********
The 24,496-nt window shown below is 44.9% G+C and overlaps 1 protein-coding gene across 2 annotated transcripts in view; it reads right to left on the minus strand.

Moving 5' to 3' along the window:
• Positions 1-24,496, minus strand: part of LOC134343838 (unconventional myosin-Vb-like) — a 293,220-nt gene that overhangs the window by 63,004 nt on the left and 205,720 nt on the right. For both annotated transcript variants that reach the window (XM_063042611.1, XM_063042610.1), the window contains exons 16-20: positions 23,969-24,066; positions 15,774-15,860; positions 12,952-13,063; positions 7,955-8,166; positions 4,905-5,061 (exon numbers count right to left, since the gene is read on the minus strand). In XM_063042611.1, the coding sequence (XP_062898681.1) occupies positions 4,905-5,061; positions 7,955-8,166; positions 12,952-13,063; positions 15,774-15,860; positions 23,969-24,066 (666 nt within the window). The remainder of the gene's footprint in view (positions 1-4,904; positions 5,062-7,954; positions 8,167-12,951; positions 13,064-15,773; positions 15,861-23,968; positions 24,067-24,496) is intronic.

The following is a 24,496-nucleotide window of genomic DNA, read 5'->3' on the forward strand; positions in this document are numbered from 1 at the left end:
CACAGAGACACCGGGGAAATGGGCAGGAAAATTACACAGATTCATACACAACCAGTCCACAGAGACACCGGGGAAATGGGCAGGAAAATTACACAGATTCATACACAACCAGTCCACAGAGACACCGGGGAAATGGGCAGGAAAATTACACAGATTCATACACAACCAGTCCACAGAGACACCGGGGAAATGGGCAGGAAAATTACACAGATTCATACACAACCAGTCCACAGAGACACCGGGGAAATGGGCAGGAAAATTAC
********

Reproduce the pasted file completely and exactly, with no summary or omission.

The 24,496-nt window shown below is 44.9% G+C and overlaps 1 protein-coding gene across 2 annotated transcripts in view; it reads right to left on the minus strand.

Moving 5' to 3' along the window:
• Positions 1-24,496, minus strand: part of LOC134343838 (unconventional myosin-Vb-like) — a 293,220-nt gene that overhangs the window by 63,004 nt on the left and 205,720 nt on the right. For both annotated transcript variants that reach the window (XM_063042611.1, XM_063042610.1), the window contains exons 16-20: positions 23,969-24,066; positions 15,774-15,860; positions 12,952-13,063; positions 7,955-8,166; positions 4,905-5,061 (exon numbers count right to left, since the gene is read on the minus strand). In XM_063042611.1, the coding sequence (XP_062898681.1) occupies positions 4,905-5,061; positions 7,955-8,166; positions 12,952-13,063; positions 15,774-15,860; positions 23,969-24,066 (666 nt within the window). The remainder of the gene's footprint in view (positions 1-4,904; positions 5,062-7,954; positions 8,167-12,951; positions 13,064-15,773; positions 15,861-23,968; positions 24,067-24,496) is intronic.

The following is a 24,496-nucleotide window of genomic DNA, read 5'->3' on the forward strand; positions in this document are numbered from 1 at the left end:
CACAGAGACACCGGGGAAATGGGCAGGAAAATTACACAGATTCATACACAACCAGTCCACAGAGACACCGGGGAAATGGGCAGGAAAATTACACAGATTCATACACAACCAGTCCACAGAGACACCGGGGAAATGGGCAGGAAAATTACACAGATTCATACACAACCAGTCCACAGAGACACCGGGGAAATGGGCAGGAAAATTACACAGATTCATACACAACCAGTCCACAGAGACACCGGGGAAATGGGCAGGAAAATTAC